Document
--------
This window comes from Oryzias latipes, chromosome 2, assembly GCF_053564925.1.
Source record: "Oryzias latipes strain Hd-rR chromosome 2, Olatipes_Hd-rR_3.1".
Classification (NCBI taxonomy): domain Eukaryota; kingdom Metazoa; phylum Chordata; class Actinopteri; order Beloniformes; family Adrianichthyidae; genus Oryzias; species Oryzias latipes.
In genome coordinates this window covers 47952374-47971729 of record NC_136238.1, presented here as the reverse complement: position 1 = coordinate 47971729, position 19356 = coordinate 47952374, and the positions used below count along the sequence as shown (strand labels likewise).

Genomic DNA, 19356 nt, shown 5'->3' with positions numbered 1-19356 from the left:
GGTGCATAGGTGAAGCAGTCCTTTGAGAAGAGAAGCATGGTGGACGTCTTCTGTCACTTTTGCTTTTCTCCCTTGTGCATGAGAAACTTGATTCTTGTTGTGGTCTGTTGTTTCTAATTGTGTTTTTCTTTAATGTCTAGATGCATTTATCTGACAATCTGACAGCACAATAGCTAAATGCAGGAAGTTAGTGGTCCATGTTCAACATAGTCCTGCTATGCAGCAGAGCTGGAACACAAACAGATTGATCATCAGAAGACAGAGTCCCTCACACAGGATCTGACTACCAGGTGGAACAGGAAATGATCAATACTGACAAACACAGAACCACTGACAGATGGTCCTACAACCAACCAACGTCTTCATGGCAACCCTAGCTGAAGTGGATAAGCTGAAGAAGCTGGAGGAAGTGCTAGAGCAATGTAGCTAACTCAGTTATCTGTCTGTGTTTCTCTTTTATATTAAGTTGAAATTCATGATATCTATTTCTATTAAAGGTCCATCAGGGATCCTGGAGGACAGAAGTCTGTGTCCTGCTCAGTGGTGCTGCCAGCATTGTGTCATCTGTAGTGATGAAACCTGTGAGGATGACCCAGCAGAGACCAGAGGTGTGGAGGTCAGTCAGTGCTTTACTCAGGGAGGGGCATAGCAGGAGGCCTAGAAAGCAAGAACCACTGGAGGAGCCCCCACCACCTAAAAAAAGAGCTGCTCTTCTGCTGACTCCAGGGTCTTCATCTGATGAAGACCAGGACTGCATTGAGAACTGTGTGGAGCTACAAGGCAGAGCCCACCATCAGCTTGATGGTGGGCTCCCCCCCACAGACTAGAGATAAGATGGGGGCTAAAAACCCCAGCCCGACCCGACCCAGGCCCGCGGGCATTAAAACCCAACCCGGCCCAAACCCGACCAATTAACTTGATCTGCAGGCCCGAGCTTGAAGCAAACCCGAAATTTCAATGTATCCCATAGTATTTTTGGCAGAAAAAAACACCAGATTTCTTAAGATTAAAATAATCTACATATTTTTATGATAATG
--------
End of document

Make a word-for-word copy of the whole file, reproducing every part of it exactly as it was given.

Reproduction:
This window comes from Oryzias latipes, chromosome 2, assembly GCF_053564925.1.
Source record: "Oryzias latipes strain Hd-rR chromosome 2, Olatipes_Hd-rR_3.1".
Classification (NCBI taxonomy): domain Eukaryota; kingdom Metazoa; phylum Chordata; class Actinopteri; order Beloniformes; family Adrianichthyidae; genus Oryzias; species Oryzias latipes.
In genome coordinates this window covers 47952374-47971729 of record NC_136238.1, presented here as the reverse complement: position 1 = coordinate 47971729, position 19356 = coordinate 47952374, and the positions used below count along the sequence as shown (strand labels likewise).

Genomic DNA, 19356 nt, shown 5'->3' with positions numbered 1-19356 from the left:
GGTGCATAGGTGAAGCAGTCCTTTGAGAAGAGAAGCATGGTGGACGTCTTCTGTCACTTTTGCTTTTCTCCCTTGTGCATGAGAAACTTGATTCTTGTTGTGGTCTGTTGTTTCTAATTGTGTTTTTCTTTAATGTCTAGATGCATTTATCTGACAATCTGACAGCACAATAGCTAAATGCAGGAAGTTAGTGGTCCATGTTCAACATAGTCCTGCTATGCAGCAGAGCTGGAACACAAACAGATTGATCATCAGAAGACAGAGTCCCTCACACAGGATCTGACTACCAGGTGGAACAGGAAATGATCAATACTGACAAACACAGAACCACTGACAGATGGTCCTACAACCAACCAACGTCTTCATGGCAACCCTAGCTGAAGTGGATAAGCTGAAGAAGCTGGAGGAAGTGCTAGAGCAATGTAGCTAACTCAGTTATCTGTCTGTGTTTCTCTTTTATATTAAGTTGAAATTCATGATATCTATTTCTATTAAAGGTCCATCAGGGATCCTGGAGGACAGAAGTCTGTGTCCTGCTCAGTGGTGCTGCCAGCATTGTGTCATCTGTAGTGATGAAACCTGTGAGGATGACCCAGCAGAGACCAGAGGTGTGGAGGTCAGTCAGTGCTTTACTCAGGGAGGGGCATAGCAGGAGGCCTAGAAAGCAAGAACCACTGGAGGAGCCCCCACCACCTAAAAAAAGAGCTGCTCTTCTGCTGACTCCAGGGTCTTCATCTGATGAAGACCAGGACTGCATTGAGAACTGTGTGGAGCTACAAGGCAGAGCCCACCATCAGCTTGATGGTGGGCTCCCCCCCACAGACTAGAGATAAGATGGGGGCTAAAAACCCCAGCCCGACCCGACCCAGGCCCGCGGGCATTAAAACCCAACCCGGCCCAAACCCGACCAATTAACTTGATCTGCAGGCCCGAGCTTGAAGCAAACCCGAAATTTCAATGTATCCCATAGTATTTTTGGCAGAAAAAAACACCAGATTTCTTAAGATTAAAATAATCTACATATTTTTATGATAATG